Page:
Bubble Busters is a limited series examining each division for on-the-bubble MMA contenders who operate just outside of Top 10 contention and outlining their potential paths to ranked recognition. From skills fighters could improve to possible matches for which they should campaign, we attempt to solve the riddles associated with crossing the contender threshold. First up, the heavyweights.
The ordering process for Ultimate Fighting Championship pay-per-views has changed: UFC 249 is only available on ESPN+ in the U.S.
Walt Harris: “The Big Ticket” has been a fan favorite for much of his Ultimate Fighting Championship tenure due to game-changing knockout power that has resulted in a 100 percent finish rate across his 13 professional victories. After spinning his wheels as a low- to middle-tier talent, Harris has rattled off three wins in his last four appearances and no longer flies under the radar. He has twice been booked opposite Alistair Overeem in a fight that has the potential to serve as Harris’ big break, only to see those plans fall through. If they get rescheduled at some point in the future, it would provide the Alabama native with the opportunity to establish himself as a legitimate contender. A seasoned, technical and accomplished veteran who can hold his own no matter where the action takes place, Overeem has one glaring weakness: a suspect chin that has betrayed him more than once; and Harris has become an expert at finding his opponent’s chin. With his combination of hand speed and power, he has the weaponry necessary to put him over the top against a majority of the UFC’s current heavyweight roster.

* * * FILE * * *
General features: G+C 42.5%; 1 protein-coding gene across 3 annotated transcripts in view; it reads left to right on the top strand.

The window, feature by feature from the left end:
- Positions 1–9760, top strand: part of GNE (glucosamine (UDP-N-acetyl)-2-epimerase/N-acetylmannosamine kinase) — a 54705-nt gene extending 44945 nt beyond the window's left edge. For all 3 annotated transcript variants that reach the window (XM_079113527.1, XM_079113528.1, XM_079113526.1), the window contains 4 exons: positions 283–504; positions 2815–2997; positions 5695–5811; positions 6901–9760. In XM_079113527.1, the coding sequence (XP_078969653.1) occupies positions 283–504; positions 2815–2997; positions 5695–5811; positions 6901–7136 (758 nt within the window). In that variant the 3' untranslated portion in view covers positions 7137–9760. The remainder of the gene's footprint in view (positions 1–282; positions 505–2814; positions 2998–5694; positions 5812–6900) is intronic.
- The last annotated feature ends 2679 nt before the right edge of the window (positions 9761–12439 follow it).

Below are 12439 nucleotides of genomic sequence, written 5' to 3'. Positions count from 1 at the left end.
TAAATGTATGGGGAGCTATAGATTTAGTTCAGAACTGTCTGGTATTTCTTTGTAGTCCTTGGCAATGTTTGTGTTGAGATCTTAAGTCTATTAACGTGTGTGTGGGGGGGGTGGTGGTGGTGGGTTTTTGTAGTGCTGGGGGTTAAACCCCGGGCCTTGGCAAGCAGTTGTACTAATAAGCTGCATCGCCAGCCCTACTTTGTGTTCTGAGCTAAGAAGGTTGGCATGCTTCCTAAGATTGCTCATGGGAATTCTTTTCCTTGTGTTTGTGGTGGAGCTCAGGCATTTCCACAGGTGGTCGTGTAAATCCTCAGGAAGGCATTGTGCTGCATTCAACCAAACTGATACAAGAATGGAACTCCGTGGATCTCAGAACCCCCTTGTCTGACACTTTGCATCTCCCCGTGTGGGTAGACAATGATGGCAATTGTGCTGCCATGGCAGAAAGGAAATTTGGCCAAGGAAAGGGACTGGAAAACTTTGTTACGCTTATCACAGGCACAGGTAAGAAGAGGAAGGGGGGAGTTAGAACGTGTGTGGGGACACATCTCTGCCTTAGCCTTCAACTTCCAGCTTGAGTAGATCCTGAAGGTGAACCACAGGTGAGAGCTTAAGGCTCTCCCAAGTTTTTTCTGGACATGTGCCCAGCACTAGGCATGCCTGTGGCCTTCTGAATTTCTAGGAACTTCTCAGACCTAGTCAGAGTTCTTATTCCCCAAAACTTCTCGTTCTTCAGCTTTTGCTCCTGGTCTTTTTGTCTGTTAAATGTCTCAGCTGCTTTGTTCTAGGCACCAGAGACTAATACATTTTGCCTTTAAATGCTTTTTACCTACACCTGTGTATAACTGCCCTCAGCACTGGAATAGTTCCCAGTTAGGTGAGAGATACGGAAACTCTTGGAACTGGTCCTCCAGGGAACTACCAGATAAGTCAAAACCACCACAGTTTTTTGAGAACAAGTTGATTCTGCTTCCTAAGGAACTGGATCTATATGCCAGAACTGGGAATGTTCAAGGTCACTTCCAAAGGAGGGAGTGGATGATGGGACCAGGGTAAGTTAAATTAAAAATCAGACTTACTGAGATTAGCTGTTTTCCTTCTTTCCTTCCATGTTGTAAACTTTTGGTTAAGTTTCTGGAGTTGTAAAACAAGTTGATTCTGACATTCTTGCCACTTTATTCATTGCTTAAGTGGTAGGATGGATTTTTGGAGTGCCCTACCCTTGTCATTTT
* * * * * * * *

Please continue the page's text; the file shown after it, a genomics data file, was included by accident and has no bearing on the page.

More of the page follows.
Justin Willis: Although the American Kickboxing Academy export was ushered out of the UFC following his unanimous decision loss to Curtis Blaydes a little more than a year ago, it appears as though he has landed in an ideal situation with the Professional Fighters League. A chance at a million-dollar prize brings about a new lease on life and perhaps a hungrier, more motivated Willis. The only real knock on “Big Pretty” was his inability to pull the trigger when it mattered most, opting to fight behind his jab and leg kicks instead of going for the kill—an approach that did not endear him to UFC brass. The incentive to finish fights in the PFL might push Willis to new heights and unlock the capabilities he flashed in multiple wins on the big stage. A strong showing during the 2020 season could open doors for Willis, a fighter far too talented to stay down for long.
Ciryl Gane: The undefeated Frenchman has only six professional MMA bouts on his resume, but it only takes a few standout performances to push such a skilled competitor towards the top of the heavyweight division. As he awaits his fourth assignment in the UFC, Gane finds himself in position to stake his claim as a contender by clearing one more hurdle. Though he boasts an impressive kickboxing pedigree, his ground skills have opened eyes inside the Octagon, where he has secured two of his three wins by submission. Gane’s consistent improvement in the grappling department bodes well for his future, but he needs to show more urgency in standup exchanges. All too often, he seems content to sit on the outside while chopping away with leg kicks and jabs. At a physically imposing 6-foot-5, 265 pounds, Gane undoubtedly has the power he needs to place fellow heavyweights in peril, so it will be interesting to see what problems he poses when he sits down on his punches and commits to his shots. Perhaps the UFC will pair him with Shamil Abdurakhimov next. They were scheduled to meet at UFC 249 on April 18 before an injury forced Gane to withdraw and the COVID-19 pandemic left the rest of the sport in limbo.
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